I was surprised to find out last week that my wife Linda had been a member of Crusaders whilst at St Michael's boarding school in Limpsfield. She did not attend any of the summer camps as she always returned home to York during the school summer holidays. About 10 years ago she did organise a drama and art workshop for a Crusaders group.
   Linda now works as a primary school teacher and did attend the training college at Homerton in Cambridge, as I understand Nick Goy's wife [Hilary] did. Could they have known each other? Linda's maiden name was Slater, and she attended the college from 1971 to 1974.

Ian Castro replies: Yes indeed. We ran up to four or five sand yachts simultaneously on Saunton Sands throughout the summer, as one of the numerous Croydon Camps activities when at Croyde - each camp lasted eight days and at the peak there were five of them each summer (with, eventually, a girls camp as the central one). Keeping all the yachts serviceable was a nightmare - they were "stored" in the dunes over the summer and many overnight servicing trips were needed, often involving Messrs Adkins or Davey (and/or others) driving down the beach at dead of night to reach the store, and working by tilly lamp for what seemed like hours.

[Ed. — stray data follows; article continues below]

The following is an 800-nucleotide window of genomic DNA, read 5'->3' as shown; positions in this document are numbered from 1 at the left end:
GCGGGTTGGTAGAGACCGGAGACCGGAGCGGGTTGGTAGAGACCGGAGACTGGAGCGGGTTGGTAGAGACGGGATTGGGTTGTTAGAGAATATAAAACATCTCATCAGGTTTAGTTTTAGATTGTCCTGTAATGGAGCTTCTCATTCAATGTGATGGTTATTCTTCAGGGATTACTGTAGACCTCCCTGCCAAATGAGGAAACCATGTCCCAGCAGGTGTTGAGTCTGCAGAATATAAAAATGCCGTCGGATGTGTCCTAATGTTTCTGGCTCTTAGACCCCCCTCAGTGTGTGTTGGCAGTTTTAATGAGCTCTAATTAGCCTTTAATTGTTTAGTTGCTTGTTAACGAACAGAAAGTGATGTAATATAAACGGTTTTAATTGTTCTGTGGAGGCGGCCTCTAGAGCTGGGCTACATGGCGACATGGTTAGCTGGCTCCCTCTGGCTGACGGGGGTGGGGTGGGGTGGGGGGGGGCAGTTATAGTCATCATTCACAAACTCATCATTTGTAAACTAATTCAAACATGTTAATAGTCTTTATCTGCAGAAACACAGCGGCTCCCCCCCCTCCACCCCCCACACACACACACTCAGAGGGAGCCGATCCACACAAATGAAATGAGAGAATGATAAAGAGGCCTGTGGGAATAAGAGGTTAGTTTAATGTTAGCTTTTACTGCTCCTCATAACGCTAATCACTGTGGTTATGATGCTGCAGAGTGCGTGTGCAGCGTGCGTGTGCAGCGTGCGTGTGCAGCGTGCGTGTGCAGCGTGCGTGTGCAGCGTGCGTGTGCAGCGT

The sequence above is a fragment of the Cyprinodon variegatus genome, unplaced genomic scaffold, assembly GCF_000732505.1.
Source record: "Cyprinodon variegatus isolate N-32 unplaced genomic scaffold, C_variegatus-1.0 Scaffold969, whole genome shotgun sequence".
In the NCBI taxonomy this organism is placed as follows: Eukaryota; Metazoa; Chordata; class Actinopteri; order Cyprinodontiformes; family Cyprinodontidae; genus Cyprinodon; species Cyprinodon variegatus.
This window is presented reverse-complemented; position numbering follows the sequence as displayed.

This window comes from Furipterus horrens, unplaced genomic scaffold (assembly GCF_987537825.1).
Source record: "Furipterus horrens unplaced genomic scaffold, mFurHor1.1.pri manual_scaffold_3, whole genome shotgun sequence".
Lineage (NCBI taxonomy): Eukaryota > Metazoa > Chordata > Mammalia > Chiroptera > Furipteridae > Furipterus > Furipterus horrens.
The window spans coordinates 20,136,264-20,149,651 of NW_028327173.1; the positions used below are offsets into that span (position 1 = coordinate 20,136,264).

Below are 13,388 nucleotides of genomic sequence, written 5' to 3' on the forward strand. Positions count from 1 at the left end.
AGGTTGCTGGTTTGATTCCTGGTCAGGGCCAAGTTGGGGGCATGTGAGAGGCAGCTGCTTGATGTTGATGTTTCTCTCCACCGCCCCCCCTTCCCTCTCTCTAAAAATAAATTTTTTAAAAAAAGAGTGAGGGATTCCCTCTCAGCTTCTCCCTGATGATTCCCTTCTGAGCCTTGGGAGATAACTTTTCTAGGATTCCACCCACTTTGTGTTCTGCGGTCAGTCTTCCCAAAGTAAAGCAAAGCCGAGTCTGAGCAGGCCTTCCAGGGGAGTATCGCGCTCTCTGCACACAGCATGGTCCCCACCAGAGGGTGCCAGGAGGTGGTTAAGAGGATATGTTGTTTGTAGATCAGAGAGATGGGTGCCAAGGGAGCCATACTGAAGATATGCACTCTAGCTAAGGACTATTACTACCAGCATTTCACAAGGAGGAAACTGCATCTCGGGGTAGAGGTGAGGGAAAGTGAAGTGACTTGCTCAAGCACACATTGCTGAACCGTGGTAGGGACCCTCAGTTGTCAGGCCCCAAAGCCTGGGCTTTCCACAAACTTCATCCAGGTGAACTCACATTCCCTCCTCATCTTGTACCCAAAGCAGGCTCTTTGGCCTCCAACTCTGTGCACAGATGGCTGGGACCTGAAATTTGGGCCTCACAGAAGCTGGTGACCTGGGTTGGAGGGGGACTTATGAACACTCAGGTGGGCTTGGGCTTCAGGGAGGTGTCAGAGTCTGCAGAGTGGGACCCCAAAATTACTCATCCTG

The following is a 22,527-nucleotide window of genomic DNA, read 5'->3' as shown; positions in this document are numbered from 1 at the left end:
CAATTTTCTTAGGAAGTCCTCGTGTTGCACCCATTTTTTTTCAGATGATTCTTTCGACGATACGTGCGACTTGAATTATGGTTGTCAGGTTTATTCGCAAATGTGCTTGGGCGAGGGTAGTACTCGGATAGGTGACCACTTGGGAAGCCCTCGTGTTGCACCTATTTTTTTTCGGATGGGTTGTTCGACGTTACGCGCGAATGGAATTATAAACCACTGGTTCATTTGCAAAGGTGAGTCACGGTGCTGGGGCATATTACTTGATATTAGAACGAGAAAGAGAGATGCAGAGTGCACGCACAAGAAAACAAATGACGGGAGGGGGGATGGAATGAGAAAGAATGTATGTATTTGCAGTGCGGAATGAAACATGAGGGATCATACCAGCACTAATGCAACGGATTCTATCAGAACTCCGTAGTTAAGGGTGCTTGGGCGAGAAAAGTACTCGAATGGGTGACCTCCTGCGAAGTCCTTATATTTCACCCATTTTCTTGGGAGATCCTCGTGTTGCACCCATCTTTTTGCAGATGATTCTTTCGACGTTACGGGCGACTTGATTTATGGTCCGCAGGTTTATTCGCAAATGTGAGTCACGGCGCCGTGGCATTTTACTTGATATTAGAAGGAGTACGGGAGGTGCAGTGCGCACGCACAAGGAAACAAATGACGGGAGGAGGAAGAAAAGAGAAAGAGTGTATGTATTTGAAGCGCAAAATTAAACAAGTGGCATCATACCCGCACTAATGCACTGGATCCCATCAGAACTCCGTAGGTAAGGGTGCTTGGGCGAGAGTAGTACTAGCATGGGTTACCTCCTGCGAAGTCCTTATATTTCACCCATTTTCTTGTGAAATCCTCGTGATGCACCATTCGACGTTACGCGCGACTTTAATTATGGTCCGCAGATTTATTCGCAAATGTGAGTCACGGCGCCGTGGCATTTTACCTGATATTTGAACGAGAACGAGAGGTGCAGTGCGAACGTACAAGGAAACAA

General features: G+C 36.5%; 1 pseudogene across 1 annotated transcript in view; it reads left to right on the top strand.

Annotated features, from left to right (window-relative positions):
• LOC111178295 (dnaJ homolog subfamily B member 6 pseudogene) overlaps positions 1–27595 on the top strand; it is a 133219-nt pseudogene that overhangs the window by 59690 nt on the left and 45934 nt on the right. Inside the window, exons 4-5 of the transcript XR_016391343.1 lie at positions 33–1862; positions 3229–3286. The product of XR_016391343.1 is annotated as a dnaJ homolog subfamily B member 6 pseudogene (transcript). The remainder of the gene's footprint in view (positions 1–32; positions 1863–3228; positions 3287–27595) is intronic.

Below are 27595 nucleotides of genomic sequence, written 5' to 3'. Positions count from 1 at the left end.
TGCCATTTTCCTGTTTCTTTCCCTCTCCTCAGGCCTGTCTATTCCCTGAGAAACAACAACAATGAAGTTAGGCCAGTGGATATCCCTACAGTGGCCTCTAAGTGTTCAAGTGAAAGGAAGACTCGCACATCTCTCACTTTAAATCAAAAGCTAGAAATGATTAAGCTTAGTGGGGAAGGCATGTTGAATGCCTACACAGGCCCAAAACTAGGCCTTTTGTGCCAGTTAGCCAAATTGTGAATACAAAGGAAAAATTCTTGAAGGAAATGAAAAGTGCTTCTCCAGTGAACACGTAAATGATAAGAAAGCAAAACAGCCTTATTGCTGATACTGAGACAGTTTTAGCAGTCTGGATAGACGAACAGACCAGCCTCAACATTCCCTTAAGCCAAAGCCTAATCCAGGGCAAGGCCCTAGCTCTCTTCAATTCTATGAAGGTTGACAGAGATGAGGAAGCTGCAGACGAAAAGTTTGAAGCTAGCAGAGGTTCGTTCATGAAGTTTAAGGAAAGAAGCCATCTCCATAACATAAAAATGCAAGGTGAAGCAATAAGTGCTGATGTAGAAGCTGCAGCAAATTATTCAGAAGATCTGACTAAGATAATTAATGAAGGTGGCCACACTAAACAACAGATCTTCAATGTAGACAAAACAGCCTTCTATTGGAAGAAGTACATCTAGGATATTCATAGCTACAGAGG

Tony Davey and John Adkins were both involved in building the first yachts, partly at Ruskin. My wife (John's sister) remembers travelling to Croyde in Tony Davey's Triumph one summer, as did I on another occasion. We are still in contact with Tony & Ann Davey and some will know that Ann Davey was herself eventually a teacher at Ruskin for many years after it had moved to Selsdon - long after Tony had left. Tony still has a large grin, but not the Triumph Herald. Ann remains a magnificent cook.

Hilary Goy adds: I've been around here such a long time, the chances are like ancient monuments I've been passed by! For what it's worth, I was at Girton [College, Cambridge], reading Classics from 1968-71; I then did a PGCE [Postgraduate Certificate In Education] from 1971-2. After that I taught at a comprehensive in Bury St Edmunds, and then at St Mary's in Cambridge. My name was Corke, then Gull.